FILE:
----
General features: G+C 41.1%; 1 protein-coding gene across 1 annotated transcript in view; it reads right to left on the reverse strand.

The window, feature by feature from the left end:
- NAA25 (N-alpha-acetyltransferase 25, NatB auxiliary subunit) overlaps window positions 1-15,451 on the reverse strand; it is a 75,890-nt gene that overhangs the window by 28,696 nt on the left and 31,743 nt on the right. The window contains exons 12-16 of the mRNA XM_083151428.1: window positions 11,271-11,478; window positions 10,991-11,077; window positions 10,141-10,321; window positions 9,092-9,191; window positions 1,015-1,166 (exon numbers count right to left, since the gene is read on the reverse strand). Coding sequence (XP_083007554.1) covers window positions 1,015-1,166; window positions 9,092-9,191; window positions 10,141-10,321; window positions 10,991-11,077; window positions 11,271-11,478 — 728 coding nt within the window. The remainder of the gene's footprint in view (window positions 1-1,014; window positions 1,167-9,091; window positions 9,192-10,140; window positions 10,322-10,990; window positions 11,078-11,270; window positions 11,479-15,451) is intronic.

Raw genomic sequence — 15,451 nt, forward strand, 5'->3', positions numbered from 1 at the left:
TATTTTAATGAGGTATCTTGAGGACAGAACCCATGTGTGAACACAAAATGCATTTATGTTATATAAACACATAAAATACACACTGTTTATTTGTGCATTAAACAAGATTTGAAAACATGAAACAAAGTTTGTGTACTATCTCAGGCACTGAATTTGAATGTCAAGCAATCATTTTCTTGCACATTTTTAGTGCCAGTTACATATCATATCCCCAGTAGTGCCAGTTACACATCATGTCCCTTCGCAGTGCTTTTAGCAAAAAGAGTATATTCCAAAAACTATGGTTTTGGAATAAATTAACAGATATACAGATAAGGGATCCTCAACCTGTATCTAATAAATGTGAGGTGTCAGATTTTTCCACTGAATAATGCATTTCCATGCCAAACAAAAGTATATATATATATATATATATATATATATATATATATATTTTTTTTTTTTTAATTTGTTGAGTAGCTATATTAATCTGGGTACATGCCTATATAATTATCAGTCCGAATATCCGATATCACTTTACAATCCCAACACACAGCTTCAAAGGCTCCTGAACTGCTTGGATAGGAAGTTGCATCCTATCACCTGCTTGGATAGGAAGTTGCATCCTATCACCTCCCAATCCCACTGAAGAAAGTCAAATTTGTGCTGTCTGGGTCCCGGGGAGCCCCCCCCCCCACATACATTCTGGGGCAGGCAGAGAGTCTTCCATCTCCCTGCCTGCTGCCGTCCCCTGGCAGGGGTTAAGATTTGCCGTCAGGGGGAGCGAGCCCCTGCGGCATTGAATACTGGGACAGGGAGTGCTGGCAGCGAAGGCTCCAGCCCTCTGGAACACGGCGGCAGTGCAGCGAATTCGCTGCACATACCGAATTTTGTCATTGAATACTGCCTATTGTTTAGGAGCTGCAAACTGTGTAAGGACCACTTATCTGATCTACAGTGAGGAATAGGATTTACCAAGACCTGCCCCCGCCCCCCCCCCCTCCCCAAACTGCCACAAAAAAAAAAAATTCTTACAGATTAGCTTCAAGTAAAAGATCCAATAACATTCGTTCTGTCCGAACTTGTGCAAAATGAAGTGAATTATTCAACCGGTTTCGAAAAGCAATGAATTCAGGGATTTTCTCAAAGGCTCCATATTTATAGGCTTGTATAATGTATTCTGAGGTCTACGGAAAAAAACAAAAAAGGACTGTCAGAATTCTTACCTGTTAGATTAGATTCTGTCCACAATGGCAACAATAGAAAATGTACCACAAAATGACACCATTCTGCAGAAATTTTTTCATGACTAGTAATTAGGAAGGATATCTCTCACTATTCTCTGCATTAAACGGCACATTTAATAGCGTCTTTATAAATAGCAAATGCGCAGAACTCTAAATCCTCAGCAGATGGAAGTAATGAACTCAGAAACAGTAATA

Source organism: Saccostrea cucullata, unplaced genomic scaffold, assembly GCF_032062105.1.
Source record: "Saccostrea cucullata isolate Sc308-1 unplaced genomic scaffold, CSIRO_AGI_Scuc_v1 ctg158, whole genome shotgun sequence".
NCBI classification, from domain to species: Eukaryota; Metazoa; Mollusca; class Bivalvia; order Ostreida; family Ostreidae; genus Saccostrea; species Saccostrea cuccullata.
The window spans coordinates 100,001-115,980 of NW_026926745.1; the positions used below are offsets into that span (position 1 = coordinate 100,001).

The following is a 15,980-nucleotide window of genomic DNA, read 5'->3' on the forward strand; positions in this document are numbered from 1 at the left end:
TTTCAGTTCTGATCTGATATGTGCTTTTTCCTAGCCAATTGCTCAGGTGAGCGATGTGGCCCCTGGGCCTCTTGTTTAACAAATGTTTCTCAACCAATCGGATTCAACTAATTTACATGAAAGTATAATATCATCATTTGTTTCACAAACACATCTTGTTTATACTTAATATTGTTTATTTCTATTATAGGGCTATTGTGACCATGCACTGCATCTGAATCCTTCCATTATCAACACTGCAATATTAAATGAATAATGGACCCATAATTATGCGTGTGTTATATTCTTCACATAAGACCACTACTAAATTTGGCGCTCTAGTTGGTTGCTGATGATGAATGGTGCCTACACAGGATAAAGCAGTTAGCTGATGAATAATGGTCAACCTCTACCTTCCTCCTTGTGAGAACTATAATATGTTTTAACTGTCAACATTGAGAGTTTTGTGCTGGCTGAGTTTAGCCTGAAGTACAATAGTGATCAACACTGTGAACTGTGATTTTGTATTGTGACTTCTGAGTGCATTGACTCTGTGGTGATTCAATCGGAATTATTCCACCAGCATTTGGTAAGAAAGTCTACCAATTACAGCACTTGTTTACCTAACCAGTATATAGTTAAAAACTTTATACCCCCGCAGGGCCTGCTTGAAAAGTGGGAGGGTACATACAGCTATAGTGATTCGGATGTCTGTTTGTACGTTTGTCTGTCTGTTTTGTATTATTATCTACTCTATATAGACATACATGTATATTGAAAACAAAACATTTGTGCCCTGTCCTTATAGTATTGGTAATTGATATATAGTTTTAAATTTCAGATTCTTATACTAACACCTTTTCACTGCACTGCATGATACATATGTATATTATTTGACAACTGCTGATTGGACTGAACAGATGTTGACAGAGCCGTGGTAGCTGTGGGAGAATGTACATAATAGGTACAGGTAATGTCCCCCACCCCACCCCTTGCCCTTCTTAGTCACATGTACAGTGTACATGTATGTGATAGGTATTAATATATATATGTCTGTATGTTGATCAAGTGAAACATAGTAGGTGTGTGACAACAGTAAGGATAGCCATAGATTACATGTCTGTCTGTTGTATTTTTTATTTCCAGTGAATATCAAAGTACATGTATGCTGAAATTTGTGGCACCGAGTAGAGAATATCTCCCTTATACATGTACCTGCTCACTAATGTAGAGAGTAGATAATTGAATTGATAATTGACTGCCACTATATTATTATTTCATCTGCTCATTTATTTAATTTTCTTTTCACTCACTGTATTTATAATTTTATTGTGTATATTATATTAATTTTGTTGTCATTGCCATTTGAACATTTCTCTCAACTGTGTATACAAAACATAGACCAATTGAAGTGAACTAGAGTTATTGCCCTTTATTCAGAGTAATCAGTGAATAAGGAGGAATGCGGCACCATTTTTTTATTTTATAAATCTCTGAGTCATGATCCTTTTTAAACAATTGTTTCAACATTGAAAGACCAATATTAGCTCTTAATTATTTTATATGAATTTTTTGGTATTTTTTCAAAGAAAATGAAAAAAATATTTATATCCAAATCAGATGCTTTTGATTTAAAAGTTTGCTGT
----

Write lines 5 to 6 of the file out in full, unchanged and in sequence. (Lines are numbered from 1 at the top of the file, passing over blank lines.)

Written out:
TATTTTAATGAGGTATCTTGAGGACAGAACCCATGTGTGAACACAAAATGCATTTATGTTATATAAACACATAAAATACACACTGTTTATTTGTGCATTAAACAAGATTTGAAAACATGAAACAAAGTTTGTGTACTATCTCAGGCACTGAATTTGAATGTCAAGCAATCATTTTCTTGCACATTTTTAGTGCCAGTTACATATCATATCCCCAGTAGTGCCAGTTACACATCATGTCCCTTCGCAGTGCTTTTAGCAAAAAGAGTATATTCCAAAAACTATGGTTTTGGAATAAATTAACAGATATACAGATAAGGGATCCTCAACCTGTATCTAATAAATGTGAGGTGTCAGATTTTTCCACTGAATAATGCATTTCCATGCCAAACAAAAGTATATATATATATATATATATATATATATATATATATATTTTTTTTTTTTTAATTTGTTGAGTAGCTATATTAATCTGGGTACATGCCTATATAATTATCAGTCCGAATATCCGATATCACTTTACAATCCCAACACACAGCTTCAAAGGCTCCTGAACTGCTTGGATAGGAAGTTGCATCCTATCACCTGCTTGGATAGGAAGTTGCATCCTATCACCTCCCAATCCCACTGAAGAAAGTCAAATTTGTGCTGTCTGGGTCCCGGGGAGCCCCCCCCCCCACATACATTCTGGGGCAGGCAGAGAGTCTTCCATCTCCCTGCCTGCTGCCGTCCCCTGGCAGGGGTTAAGATTTGCCGTCAGGGGGAGCGAGCCCCTGCGGCATTGAATACTGGGACAGGGAGTGCTGGCAGCGAAGGCTCCAGCCCTCTGGAACACGGCGGCAGTGCAGCGAATTCGCTGCACATACCGAATTTTGTCATTGAATACTGCCTATTGTTTAGGAGCTGCAAACTGTGTAAGGACCACTTATCTGATCTACAGTGAGGAATAGGATTTACCAAGACCTGCCCCCGCCCCCCCCCCCTCCCCAAACTGCCACAAAAAAAAAAAATTCTTACAGATTAGCTTCAAGTAAAAGATCCAATAACATTCGTTCTGTCCGAACTTGTGCAAAATGAAGTGAATTATTCAACCGGTTTCGAAAAGCAATGAATTCAGGGATTTTCTCAAAGGCTCCATATTTATAGGCTTGTATAATGTATTCTGAGGTCTACGGAAAAAAACAAAAAAGGACTGTCAGAATTCTTACCTGTTAGATTAGATTCTGTCCACAATGGCAACAATAGAAAATGTACCACAAAATGACACCATTCTGCAGAAATTTTTTCATGACTAGTAATTAGGAAGGATATCTCTCACTATTCTCTGCATTAAACGGCACATTTAATAGCGTCTTTATAAATAGCAAATGCGCAGAACTCTAAATCCTCAGCAGATGGAAGTAATGAACTCAGAAACAGTAATA

Source organism: Saccostrea cucullata, unplaced genomic scaffold, assembly GCF_032062105.1.